Containers and virtual machines (VMs) are both virtualization solutions, although they serve different purposes and work in slightly different ways. Containers run inside an operating system and contain all the dependencies and libraries that are required to execute whatever application they run. In contrast, VMs run on a hypervisor and provide an environment for an entire copy of an operating system to run on.
How are Containers and VMs Similar?
Containers and VMs serve similar functions, and there's a lot of overlap in how they're used. They both offer a form of virtualization and are flexible options for fast deployment. They can be used to spin up multiple instances of an application (or a VM that contains a collection of applications).
Both containers and VMs can be used to share computing resources. A powerful server can be divided into several VMs or run multiple copies of a single piece of software (like a web server) in containers, so the applications are isolated from each other.
How Are They Different?
For all their similarities, there are some key differences between VMs and containers. VMs allow one host machine to run multiple guest operating systems, and these operating systems can differ from each other. In contrast, containers run on top of a host operating system and can only be used to run applications that are compatible with that operating system.
A container is a lightweight tool that virtualizes the layers above the operating system. It isn't a full VM, and it can't communicate directly with the hardware. The container engine creates sandboxed environments that hold the binaries and libraries that are required for the applications within that container.
Containers can be launched (and shut down) quickly.
The storage that’s required for containers is generally much lower than VMs.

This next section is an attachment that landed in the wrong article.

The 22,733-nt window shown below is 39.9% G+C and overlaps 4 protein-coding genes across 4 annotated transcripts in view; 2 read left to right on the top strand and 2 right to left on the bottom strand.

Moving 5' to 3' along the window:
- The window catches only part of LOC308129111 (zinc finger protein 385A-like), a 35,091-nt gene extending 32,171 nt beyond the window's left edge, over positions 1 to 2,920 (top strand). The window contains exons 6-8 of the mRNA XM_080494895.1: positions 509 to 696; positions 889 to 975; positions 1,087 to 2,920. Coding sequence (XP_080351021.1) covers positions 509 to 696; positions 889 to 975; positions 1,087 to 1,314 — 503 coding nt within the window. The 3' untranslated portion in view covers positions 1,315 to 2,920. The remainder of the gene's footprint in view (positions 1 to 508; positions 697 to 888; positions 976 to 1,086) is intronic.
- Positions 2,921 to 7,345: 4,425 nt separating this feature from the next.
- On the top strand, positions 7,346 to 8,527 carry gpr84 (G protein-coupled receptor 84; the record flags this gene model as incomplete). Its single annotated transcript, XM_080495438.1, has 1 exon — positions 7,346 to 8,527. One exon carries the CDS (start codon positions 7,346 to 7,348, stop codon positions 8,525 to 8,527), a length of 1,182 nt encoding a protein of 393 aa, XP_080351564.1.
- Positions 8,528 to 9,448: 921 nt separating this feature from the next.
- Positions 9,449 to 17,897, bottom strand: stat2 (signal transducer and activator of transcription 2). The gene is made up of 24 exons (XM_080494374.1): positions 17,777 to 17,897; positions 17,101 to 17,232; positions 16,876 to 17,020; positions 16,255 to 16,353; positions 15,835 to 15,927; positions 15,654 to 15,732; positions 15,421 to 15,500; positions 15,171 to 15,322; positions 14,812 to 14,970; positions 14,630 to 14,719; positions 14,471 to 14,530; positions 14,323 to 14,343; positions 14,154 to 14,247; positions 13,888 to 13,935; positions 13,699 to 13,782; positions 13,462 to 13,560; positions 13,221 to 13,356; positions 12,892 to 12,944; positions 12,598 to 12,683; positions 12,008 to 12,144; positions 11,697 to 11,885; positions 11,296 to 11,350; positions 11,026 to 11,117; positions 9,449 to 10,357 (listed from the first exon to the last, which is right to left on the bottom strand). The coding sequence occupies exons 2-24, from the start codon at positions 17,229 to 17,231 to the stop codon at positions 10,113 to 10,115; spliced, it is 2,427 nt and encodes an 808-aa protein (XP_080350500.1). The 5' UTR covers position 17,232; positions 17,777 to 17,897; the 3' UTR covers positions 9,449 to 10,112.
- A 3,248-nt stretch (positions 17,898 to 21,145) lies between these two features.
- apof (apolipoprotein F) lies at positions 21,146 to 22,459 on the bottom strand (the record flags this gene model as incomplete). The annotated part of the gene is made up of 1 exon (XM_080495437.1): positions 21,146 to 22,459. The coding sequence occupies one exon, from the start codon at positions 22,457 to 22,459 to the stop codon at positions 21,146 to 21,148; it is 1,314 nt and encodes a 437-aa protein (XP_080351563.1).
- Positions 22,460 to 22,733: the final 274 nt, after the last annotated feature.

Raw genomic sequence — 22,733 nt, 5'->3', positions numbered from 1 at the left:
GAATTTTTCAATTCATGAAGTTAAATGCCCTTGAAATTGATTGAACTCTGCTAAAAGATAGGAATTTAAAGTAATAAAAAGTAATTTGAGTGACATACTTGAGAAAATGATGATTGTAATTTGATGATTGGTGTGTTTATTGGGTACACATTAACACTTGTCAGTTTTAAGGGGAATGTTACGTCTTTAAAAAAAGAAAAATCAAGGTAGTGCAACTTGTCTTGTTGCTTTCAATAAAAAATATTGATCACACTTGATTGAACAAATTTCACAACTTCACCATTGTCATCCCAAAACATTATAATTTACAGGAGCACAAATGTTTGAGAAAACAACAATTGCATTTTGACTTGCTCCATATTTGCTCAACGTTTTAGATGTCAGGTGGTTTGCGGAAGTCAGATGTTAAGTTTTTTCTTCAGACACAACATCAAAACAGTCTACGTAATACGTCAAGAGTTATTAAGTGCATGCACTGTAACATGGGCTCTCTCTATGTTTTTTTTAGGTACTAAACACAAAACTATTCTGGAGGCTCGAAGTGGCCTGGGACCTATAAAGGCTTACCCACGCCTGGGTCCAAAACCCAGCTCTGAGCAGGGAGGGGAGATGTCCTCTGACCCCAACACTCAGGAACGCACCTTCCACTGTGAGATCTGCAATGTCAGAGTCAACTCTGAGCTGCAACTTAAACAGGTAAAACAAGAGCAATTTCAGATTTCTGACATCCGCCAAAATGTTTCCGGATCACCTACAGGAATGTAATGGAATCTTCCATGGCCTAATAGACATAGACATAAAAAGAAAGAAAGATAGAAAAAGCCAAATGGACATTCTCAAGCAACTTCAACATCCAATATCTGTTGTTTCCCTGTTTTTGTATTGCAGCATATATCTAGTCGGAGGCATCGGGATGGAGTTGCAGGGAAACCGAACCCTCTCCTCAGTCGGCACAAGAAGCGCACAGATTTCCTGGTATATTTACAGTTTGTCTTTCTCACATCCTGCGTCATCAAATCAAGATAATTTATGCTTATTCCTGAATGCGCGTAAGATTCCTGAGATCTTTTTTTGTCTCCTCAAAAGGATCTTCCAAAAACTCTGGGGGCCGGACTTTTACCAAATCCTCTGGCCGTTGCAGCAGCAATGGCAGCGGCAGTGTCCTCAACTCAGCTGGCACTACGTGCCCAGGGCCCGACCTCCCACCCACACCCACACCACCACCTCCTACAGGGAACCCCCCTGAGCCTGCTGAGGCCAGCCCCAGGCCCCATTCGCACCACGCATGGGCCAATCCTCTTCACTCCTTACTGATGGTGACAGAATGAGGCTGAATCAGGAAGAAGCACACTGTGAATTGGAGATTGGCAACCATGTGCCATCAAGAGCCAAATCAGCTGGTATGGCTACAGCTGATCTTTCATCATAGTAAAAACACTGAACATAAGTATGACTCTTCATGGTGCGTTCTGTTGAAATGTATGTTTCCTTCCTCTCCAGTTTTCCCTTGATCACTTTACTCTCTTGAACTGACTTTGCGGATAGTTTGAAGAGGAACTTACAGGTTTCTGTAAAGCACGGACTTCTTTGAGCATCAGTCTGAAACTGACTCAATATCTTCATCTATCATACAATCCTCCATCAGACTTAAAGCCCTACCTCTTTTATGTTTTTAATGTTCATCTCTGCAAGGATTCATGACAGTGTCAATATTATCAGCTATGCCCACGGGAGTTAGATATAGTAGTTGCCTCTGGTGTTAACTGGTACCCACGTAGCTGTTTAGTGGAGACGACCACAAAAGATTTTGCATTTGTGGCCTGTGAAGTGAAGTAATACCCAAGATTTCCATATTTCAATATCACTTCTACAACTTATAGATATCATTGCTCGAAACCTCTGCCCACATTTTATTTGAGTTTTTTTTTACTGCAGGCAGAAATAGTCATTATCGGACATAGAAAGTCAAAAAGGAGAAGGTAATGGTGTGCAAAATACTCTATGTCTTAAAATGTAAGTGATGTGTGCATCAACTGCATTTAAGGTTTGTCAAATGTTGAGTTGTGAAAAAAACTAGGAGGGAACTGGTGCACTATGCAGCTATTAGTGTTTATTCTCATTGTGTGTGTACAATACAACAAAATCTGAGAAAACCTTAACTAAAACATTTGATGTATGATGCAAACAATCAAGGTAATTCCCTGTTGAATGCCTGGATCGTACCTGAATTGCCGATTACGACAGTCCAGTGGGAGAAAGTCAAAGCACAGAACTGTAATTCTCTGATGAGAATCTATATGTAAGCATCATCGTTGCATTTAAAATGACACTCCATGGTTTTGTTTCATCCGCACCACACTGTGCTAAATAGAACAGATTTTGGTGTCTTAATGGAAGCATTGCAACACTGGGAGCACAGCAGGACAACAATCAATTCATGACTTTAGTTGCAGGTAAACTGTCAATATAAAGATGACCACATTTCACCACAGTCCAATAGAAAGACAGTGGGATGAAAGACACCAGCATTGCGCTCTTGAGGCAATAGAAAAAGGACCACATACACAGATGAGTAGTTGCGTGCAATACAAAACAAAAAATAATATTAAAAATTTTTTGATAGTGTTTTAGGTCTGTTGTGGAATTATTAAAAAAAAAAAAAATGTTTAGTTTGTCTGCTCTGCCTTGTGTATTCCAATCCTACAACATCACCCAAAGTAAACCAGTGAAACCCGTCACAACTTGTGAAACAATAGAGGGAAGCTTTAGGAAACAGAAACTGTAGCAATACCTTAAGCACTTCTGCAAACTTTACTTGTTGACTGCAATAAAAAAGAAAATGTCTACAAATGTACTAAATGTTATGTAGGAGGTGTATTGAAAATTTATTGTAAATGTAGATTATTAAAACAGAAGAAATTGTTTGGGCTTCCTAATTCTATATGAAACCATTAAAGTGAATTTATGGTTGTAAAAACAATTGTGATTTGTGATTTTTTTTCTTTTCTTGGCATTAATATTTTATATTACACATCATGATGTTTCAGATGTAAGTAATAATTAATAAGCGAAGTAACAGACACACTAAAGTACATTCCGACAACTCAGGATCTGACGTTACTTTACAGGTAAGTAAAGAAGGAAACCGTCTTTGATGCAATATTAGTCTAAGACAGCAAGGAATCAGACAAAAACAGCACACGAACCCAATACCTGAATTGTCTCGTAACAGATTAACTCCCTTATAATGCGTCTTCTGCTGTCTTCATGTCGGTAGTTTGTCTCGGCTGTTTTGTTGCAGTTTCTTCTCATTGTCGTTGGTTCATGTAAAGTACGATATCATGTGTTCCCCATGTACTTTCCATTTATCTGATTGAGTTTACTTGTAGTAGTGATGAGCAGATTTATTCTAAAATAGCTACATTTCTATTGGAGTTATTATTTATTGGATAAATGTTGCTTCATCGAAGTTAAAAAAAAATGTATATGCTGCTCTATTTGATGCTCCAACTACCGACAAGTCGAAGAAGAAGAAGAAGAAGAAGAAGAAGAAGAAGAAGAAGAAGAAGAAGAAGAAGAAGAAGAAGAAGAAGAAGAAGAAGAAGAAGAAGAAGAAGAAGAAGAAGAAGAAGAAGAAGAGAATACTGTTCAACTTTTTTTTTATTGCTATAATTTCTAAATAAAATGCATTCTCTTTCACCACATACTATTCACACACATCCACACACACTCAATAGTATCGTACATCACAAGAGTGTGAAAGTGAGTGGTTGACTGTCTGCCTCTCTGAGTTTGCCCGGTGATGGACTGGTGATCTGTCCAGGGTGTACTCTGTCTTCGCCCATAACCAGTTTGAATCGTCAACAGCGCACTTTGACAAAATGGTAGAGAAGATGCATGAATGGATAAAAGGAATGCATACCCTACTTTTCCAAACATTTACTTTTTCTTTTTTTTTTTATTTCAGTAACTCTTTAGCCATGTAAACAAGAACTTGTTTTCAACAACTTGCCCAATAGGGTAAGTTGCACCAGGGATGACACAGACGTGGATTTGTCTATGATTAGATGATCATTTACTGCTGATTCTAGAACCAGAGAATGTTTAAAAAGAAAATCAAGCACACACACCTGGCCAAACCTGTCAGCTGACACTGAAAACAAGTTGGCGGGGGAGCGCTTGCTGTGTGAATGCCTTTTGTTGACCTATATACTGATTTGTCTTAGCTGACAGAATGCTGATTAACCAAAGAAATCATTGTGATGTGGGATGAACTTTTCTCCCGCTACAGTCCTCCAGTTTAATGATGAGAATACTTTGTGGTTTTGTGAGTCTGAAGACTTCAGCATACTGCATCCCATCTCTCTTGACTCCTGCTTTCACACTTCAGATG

There's a rich ecosystem of pre-made containers available for popular tools and applications.
It's relatively easy to configure and modify containers.
Containers can only run applications that are supported by the host OS.
Because containers share a host, if one container is exploited, there's some risk of privilege escalation.
Some of the most popular container runtimes include Docker and containerd. Other runtimes include RKT (also known as Rocket), which is a security-focused containerization solution, and LXC, the open-source solution that has been in development since 2008. Tools like Kubernetes can also be used to automate the deployment, scaling and management of containers.
You may be wondering if containers are better than VMs. This depends on your use case. Containers are a good choice for microservices and any situation where speed and flexibility are desired. They're popular for software testing and development because people can download everything they need to run an application in a containerized form, which reduces the risk of conflicts with other software on the machine.
Containers are lightweight compared to VMs, and this makes it easier to back them up, restore them or spin up new instances on different hosts as required. Thanks to tools like Kasten, it's easy to scale Kubernetes-managed containers and have a data protection and disaster recovery (DR) plan in place.
VMs are a virtualization solution that works at a lower level than containers. They allow the guest operating system to share access to the host machine's hardware. VMs allow a host machine to run multiple operating systems, and those operating systems can run multiple programs (or even containers) themselves in the same way a normal computer would.
VMs offer greater isolation (and therefore, security) compared to containers.
A VM can run a different operating system than the host.
It's possible to take snapshots of VMs at various stages of configuration and restore those snapshots or spin up multiple VMs with that configuration.